Redesigning the World’s Most Remote Human Settlement

Why architects are hosting a competition to help inhabitants keep living there—and how you can visit

The Edinburgh of the Seven Seas settlement from above, photographed in 2007. About 270 people live on the island year-round. Geoff Renner/Robert Harding World Imagery/Corbis
A sign welcoming visitors to this faraway outpost in the middle of the South Atlantic Ocean. To travel to Tristan da Cunha you must first get permission, then find a ship scheduled to go there. Mark Hannaford/JAI/Corbis
The rugged northwest coast of the island of Tristan. Winds and waves are so rough that many of past inhabitants were shipwrecked sailors who drifted ashore. Kent Kobersteen/National Geographic Creative/Corbis
Postage stamps honoring life by the sea. On the island of Tristan, the post office doubles as the tourism board. Kent Kobersteen/National Geographic Creative/Corbis
The cemetery on Tristan holds the remains of the seven families who populated the Edinburgh of the Seven Seas settlement. Those who grow up on the island still bear one of only seven last names. Kent Kobersteen/National Geographic Creative/Corbis
A cow wanders along the foothills of a volcano called Queen Mary's Peak. Mark Hannaford/JAI/Corbis
Signs show just how far the settlement is from other locations. Kent Kobersteen/National Geographic Creative/Corbis

Tristan da Cunha is the most remote inhabited island on Earth, according to Guinness World Records. Part of a British territory that also includes the islands of St. Helena and Ascension, it lies in the middle of a dangerously windy patch of the Atlantic Ocean. Intrepid travelers who visit the island’s 270 residents report a slower, calmer way of life, with rudimentary buildings, limited internet access and a total lack of cell phones. In fact, until a few years ago, some Tristanians had read about smartphones but had never before seen one in real life.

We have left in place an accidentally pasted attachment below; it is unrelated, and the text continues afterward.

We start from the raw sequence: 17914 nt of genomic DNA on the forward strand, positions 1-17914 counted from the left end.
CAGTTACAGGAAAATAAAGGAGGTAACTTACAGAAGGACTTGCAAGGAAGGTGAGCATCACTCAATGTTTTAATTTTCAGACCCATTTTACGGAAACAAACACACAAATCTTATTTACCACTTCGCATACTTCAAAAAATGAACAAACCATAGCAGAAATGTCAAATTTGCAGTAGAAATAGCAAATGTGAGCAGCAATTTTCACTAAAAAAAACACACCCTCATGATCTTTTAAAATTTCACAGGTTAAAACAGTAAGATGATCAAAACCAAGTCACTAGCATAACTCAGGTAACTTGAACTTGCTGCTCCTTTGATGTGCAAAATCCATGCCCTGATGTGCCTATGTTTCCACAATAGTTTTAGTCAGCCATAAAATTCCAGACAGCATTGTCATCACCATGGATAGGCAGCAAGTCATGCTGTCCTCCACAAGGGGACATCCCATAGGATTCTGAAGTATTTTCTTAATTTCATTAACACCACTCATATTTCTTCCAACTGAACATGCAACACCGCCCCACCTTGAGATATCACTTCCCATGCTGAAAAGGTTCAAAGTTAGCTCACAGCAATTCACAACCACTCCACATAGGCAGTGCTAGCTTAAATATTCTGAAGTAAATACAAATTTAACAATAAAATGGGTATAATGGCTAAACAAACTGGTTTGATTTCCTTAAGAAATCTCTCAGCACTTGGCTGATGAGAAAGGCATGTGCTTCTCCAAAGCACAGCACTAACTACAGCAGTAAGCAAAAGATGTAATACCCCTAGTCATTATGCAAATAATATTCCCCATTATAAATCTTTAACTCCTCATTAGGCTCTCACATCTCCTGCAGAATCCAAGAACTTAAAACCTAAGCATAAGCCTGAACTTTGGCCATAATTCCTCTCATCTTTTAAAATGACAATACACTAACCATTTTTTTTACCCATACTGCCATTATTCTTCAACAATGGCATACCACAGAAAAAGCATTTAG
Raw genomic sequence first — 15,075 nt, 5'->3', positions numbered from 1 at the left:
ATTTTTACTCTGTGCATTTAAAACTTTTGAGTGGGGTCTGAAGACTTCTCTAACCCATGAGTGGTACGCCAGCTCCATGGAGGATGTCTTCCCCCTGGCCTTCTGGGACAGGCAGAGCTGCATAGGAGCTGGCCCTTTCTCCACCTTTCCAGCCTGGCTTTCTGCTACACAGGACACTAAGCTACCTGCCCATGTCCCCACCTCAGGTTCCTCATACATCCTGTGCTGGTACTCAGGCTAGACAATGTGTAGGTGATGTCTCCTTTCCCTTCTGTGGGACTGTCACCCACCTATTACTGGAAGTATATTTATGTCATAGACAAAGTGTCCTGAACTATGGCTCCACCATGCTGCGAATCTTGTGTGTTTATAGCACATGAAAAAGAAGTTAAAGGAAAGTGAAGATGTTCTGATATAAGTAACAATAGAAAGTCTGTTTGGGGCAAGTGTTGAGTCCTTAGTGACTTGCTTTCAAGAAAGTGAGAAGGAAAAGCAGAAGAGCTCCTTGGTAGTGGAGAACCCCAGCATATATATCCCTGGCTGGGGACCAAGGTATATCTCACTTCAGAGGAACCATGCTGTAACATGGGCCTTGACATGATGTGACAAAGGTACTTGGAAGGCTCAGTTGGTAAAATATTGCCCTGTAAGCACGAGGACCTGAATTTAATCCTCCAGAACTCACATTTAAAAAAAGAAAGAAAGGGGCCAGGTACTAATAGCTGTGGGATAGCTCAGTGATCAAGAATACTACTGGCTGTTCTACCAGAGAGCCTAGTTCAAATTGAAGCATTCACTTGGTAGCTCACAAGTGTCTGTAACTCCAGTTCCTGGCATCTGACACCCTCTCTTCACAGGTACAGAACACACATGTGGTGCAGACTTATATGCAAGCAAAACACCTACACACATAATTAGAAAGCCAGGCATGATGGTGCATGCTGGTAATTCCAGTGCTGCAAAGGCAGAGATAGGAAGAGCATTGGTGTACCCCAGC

Scientists visit the island to study the rare botanic species growing there, or to help run a station that monitors radioactive particles and seismic waves. Cruise ships have begun making stops so that tourists can experience the far-flung culture and see unusual birds, such as the Northern Rockhopper penguin with its spiky hairdo. Otherwise, the area is cut off from the fast-paced frenzy that pervades much of the world.

Only trouble is, life there isn’t very sustainable. The island—battered by high winds, rough seas and occasional volcanic activity—grows its own potatoes and lobster, but otherwise relies heavily on outside resources. (The fishing company that operates the lobster processing plant provides diesel-powered generators, which are the sole supply of electrical power, and bottled gas is shipped in for cooking and heating.) The European Union has funded some electricity and water upgrades, but residents want to become more self-reliant. And so, in honor of the 200th anniversary (in 2016) of the island’s occupation by the British, which led to its permanent settlement, the local government has teamed up with the Royal Institute of British Architects to host a design competition with sustainability in mind.